Chief Judge Sleet: Motion in Limine Exposes Pleading Deficiency

Preliminary motions, a staple of modern litigation, can sometimes expose larger problems in a party’s case. In a recent decision, Chief Judge Gregory M. Sleet explained how a motion in limine over an expert report raised a different question: Did the plaintiff sufficiently identify its Section 271(f) infringement argument in time for trial?

Addressing this broader issue, the Court answered no, thereby eliminating a potential avenue for recovery:

“[T]he only bases [plaintiff] Edwards has asserted for its contention that CoreValve was on notice of such claims are a single sentence in a CoreValve expert report that contains what is, at most, an oblique reference to § 271(f); a formalistic recitation in the original complaint of all possible modes of infringement under § 271 that Edwards might later assert; and an assertion made long after the close of discovery that Edwards ‘reserved its rights’ to assert § 271(f).”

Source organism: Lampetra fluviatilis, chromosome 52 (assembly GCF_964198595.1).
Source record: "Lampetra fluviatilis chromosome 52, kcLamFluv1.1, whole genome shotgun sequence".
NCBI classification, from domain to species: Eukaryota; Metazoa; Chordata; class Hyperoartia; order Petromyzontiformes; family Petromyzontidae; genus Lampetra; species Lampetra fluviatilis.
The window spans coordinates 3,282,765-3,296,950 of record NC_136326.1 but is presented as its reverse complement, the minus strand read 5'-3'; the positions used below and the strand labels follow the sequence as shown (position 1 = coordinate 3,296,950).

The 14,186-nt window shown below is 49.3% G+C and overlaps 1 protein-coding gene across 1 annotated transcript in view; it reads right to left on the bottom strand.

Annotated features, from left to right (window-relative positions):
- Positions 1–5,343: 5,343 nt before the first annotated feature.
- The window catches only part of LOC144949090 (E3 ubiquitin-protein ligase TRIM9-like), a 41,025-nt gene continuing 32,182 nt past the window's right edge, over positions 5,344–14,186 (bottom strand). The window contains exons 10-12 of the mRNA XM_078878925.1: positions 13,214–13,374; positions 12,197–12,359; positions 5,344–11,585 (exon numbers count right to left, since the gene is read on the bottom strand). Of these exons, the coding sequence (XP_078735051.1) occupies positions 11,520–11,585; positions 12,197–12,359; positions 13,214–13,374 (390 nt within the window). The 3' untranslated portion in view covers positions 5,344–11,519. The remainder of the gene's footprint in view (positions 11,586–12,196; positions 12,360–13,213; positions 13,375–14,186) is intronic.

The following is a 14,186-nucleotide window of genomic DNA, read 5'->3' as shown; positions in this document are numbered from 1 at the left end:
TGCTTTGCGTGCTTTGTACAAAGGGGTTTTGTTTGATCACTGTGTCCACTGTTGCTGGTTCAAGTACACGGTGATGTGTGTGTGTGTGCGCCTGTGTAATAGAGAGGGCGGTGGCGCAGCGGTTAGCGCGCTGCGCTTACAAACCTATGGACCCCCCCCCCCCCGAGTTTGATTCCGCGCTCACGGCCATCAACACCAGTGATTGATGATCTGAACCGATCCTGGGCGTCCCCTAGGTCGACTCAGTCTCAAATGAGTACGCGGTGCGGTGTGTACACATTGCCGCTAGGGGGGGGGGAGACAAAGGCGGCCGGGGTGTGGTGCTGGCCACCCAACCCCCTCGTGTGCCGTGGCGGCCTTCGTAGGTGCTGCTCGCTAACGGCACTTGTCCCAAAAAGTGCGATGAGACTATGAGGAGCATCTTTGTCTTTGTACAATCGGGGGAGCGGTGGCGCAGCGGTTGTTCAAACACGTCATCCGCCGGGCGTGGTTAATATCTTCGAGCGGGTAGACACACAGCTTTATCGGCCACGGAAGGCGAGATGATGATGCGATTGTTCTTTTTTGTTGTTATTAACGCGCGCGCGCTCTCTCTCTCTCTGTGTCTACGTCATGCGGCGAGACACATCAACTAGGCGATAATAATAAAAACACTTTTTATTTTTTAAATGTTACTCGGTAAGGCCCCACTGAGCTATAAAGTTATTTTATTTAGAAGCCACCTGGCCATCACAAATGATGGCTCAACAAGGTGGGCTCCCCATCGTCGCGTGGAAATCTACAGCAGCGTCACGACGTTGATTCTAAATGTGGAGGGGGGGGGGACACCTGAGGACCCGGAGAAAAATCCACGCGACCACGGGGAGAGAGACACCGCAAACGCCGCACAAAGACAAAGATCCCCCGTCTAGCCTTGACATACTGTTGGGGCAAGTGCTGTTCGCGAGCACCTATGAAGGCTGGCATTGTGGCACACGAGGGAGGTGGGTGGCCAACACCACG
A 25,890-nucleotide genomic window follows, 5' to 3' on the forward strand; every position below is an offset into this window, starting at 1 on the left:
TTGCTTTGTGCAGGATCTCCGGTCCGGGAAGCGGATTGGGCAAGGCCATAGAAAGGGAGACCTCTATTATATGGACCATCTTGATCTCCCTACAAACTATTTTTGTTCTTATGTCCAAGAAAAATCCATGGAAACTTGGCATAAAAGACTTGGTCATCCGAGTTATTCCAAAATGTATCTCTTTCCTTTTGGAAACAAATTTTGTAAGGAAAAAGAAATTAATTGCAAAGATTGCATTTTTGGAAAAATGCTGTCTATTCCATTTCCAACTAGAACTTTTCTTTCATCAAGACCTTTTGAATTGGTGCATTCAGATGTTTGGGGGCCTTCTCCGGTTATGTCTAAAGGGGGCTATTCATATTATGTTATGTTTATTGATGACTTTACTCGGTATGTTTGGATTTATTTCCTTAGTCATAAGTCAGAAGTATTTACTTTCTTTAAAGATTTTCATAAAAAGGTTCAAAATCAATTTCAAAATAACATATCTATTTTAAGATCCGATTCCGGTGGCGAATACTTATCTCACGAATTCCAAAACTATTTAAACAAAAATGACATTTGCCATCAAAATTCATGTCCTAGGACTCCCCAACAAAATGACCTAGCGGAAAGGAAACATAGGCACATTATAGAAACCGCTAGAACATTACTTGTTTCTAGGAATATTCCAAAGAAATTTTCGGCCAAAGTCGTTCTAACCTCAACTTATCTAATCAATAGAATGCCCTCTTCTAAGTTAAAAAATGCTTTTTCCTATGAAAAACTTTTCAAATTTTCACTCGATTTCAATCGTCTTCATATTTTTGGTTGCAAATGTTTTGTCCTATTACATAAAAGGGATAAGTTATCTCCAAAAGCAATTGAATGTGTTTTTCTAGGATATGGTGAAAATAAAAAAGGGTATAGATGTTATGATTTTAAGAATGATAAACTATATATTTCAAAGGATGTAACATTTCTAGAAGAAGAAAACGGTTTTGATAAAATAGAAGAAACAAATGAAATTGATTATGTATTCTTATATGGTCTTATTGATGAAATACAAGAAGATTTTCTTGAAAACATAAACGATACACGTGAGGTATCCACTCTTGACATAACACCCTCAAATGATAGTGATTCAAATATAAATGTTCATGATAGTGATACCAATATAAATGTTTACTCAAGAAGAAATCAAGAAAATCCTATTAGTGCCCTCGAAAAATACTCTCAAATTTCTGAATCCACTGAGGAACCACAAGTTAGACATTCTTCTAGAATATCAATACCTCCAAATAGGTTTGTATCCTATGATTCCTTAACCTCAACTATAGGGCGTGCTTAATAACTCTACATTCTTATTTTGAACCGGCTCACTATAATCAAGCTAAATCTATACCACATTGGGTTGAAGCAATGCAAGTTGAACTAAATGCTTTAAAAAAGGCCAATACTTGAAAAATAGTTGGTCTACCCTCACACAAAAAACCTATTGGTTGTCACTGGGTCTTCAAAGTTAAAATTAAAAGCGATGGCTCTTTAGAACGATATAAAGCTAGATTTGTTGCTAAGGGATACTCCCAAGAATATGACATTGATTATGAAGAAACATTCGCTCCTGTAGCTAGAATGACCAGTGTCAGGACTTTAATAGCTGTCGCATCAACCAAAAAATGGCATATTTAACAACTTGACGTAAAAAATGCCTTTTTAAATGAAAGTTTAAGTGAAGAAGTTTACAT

By doing so, the Court reinforced once again the practice in this district that general statements in pleadings more often than not cause disclosure problems further down the road.

Edwards Lifesciences AG v. CoreValve Inc., C.A. No. 08-91-GMS (D. Del. Feb. 26, 2010) (Sleet, C.J.).

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